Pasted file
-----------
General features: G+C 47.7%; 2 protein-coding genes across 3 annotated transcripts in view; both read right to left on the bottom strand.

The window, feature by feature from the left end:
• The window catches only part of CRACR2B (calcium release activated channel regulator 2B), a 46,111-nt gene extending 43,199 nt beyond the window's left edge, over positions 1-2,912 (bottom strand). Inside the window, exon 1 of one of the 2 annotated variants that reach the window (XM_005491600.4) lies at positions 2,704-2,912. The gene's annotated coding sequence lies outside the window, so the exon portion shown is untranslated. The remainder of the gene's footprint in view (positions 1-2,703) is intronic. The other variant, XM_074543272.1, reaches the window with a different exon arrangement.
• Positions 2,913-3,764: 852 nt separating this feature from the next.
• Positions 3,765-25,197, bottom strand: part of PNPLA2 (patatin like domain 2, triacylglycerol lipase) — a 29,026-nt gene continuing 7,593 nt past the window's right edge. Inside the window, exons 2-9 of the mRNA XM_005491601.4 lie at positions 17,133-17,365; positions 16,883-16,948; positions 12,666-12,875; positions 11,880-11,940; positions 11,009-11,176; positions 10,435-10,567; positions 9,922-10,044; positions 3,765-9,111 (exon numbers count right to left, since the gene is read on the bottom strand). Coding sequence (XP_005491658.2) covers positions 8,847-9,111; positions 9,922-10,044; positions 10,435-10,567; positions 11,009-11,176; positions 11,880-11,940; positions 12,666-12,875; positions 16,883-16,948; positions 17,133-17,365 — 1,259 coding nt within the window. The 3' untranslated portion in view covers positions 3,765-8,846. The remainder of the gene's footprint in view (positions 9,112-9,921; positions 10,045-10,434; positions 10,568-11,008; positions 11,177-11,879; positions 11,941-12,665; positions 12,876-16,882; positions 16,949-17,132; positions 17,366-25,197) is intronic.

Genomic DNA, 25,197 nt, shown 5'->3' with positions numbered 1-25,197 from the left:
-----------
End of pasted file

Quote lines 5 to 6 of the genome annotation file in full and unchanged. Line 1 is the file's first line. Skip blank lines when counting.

• Positions 3,765-25,197, bottom strand: part of PNPLA2 (patatin like domain 2, triacylglycerol lipase) — a 29,026-nt gene continuing 7,593 nt past the window's right edge. Inside the window, exons 2-9 of the mRNA XM_005491601.4 lie at positions 17,133-17,365; positions 16,883-16,948; positions 12,666-12,875; positions 11,880-11,940; positions 11,009-11,176; positions 10,435-10,567; positions 9,922-10,044; positions 3,765-9,111 (exon numbers count right to left, since the gene is read on the bottom strand). Coding sequence (XP_005491658.2) covers positions 8,847-9,111; positions 9,922-10,044; positions 10,435-10,567; positions 11,009-11,176; positions 11,880-11,940; positions 12,666-12,875; positions 16,883-16,948; positions 17,133-17,365 — 1,259 coding nt within the window. The 3' untranslated portion in view covers positions 3,765-8,846. The remainder of the gene's footprint in view (positions 9,112-9,921; positions 10,045-10,434; positions 10,568-11,008; positions 11,177-11,879; positions 11,941-12,665; positions 12,876-16,882; positions 16,949-17,132; positions 17,366-25,197) is intronic.

Genomic DNA, 25,197 nt, shown 5'->3' with positions numbered 1-25,197 from the left: